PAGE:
You can get in touch with Chloe via email on chloe.walker@harbourmail.co.uk

February 20, 2021
Anxiety in Children

Anxiety in Children. What are the causes? Click here to find out more through our online blog page.

Read more
February 20, 2021
Bullying In Schools

Find out about how bullying in schools can effecting children’s mental health. Be proactive about prevention today.

Read more
February 20, 2021
Depression Awareness

Depression in young adults is not something to take lightly. We believe that no one needs to suffer alone.

Read more
February 20, 2021
Body Image & Self Perception

Body Image issues in Young Adults is a subject we all need to talk about.

Read more
February 20, 2021
Understanding Anxiety

Anxiety what are the facts and how to deal with it?

Read more
February 20, 2021
Suicide Prevention: Creating a Future for our Young People

Suicide Prevention can help create a better future for our young people. Read more out more about suicide prevetion via our online blog series.

Read more
February 20, 2021
Award Winning Programs

In 2017 Mind Blanks efforts were recognised in winning the Mental Health Matters Award for Mental Health Promotion, and in 2019 the team was presented with the Mental Health Services Award for Mental Illness Prevention.

Read more
February 20, 2021
Why Are Early Intervention Programs Important?

Mind Blank early intervention programs are known from winning award recognition in the mental health sector. Our award-winning programs have toured Australia wide. Enquire within.

Read more
February 20, 2021
Program Evaluation and Suicide Prevention

Mind Blank program evaluations encourage seek to understand our effectiveness against our intended goals. Want more info? Get in touch today.

Read more
February 20, 2021
Crisis Numbers

You may be looking for some additional help-seeking service support. Please note that Mind Blank itself does not provide crisis intervention or counselling, there are some help-seeking phone numbers and helplines provided on this page. If you are in need of urgent support or are worried about someone, please contact your local doctor or call emergency services on 000.

Read more
February 20, 2021
Mental Health Support - How To Help?

Want to know what can you do to help support someone who is struggling? Here are our top 6 tips.

Read more
February 20, 2021
Australian & New Zealand Mental Health Association Collaboration

Mind Blank is proud to announce that we have made an alliance with the Australian & New Zealand Mental Health Association.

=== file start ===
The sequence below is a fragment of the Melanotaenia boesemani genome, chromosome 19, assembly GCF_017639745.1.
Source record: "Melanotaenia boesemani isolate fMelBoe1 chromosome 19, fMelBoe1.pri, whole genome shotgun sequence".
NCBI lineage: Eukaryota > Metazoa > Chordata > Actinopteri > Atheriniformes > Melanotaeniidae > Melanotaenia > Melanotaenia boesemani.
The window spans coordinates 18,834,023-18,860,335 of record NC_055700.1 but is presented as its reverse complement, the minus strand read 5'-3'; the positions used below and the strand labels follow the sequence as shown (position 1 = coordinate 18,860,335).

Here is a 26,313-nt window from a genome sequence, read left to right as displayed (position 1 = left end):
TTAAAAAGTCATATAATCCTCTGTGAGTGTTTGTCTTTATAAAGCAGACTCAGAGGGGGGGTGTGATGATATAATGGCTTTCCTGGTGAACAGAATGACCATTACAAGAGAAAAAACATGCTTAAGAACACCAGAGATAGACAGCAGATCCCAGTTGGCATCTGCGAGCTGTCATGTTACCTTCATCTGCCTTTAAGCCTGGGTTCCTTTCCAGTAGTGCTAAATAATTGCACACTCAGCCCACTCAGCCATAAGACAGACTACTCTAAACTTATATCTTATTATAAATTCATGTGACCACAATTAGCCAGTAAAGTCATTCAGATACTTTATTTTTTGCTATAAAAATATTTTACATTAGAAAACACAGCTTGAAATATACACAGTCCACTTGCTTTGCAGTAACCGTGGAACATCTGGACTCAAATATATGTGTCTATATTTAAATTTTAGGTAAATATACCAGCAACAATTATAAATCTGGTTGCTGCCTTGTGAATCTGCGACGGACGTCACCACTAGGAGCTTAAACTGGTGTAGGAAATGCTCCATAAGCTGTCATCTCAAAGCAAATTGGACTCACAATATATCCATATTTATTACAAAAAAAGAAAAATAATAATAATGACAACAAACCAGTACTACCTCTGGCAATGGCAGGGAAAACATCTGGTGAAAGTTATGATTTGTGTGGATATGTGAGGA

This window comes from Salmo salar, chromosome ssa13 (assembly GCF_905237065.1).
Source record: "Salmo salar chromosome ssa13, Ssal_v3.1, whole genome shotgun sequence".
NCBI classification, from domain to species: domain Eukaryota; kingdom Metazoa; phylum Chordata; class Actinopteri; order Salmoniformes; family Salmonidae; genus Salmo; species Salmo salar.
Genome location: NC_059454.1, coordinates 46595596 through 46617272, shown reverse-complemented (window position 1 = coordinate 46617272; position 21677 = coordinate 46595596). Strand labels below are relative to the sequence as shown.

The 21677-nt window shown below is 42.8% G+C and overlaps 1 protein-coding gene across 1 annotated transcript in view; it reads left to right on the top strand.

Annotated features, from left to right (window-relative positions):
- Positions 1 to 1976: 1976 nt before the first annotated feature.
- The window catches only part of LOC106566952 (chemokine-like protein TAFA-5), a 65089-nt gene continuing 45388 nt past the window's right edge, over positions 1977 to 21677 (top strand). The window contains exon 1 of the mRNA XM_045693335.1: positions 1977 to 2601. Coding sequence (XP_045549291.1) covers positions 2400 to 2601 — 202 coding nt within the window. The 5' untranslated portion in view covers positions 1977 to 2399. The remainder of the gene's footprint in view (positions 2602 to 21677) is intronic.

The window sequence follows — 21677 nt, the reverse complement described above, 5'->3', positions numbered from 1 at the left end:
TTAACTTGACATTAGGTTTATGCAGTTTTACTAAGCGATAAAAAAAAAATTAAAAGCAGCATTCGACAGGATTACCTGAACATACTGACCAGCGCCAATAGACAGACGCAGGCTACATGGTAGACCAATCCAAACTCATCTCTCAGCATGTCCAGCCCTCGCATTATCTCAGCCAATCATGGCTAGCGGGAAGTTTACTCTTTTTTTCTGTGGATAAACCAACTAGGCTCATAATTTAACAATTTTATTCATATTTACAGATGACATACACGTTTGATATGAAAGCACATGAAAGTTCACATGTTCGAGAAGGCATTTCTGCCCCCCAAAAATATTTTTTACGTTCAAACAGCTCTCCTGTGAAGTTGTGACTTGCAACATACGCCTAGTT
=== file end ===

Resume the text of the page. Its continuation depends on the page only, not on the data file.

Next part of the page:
Read more
February 20, 2021
Activities To Give Your Mental Health A Boost

This article will feature's ways that you can boost your mental well-being.

Read more
February 20, 2021
Nature and Nurture

Nature and spending time outdoors are great for your mental health. Read on to find out why?

Read more
February 20, 2021
‍Child Adolescent Mental Health Conference 2021

The Child & Adolescent Mental Health Conference is designed to provide practical, relevant information and strategies for professionals to apply directly to their work supporting the mental health of children and adolescents from 3-19 years of age.

Read more
February 20, 2021
Whistleblower Policy

Click here to find out more about the Mind Blank Ltd Whistle Blower policy.

Read more
February 20, 2021
Fundraising Privacy Collection Statement

Are you thinking of making a donation to Mind Blank? Click here to find out more about Mind Blank Ltd's fundraising and collection policy.

Read more
February 20, 2021
Mental Health Connect

Mind Blank is proud to work alongside the Australian & New Zealand Mental Health Association to help support The Mental Health Connect 2020 Online Expo. Click here to find out more.

Read more
February 20, 2021
Workplace Mental Health

This article features 10 insights regarding Workplace Mental Health. Find out what signs you can look out for when it comes to COVID 19.

Read more
February 20, 2021
Sustainable Development Goal 3

Mind Blank’s mission is supportive of Sustainable Development Goal 3.4 By 2030, reduce by one third premature mortality from non-communicable diseases through prevention and treatment and promote mental health and well-being. Find out how we complement making an impact in the community.

Read more
February 20, 2021
How to Prevent Felling Depressed

Have you been feeling a little blue lately? This article will show you 10 things you can do to support your mental health today!

Read more
Contact Us or Make a Booking
For general enquires  contact us on 0468912399
To enquire or make a direct workshop booking  click here.
To sign up to the Mind Blank Newsletter click here.
Thank you! Your submission has been received!
Oops! Something went wrong while submitting the form.
© Copyright 2018 Mind Blank. ABN 18 168 485 176. All Rights Reserved.
Mind Blank acknowledges the Traditional Owners of the Land on which we work.  
We pay our respects to Elders past and present, and extend our respect to all Elders and Aboriginal and Torres Strait Islander people across Australia.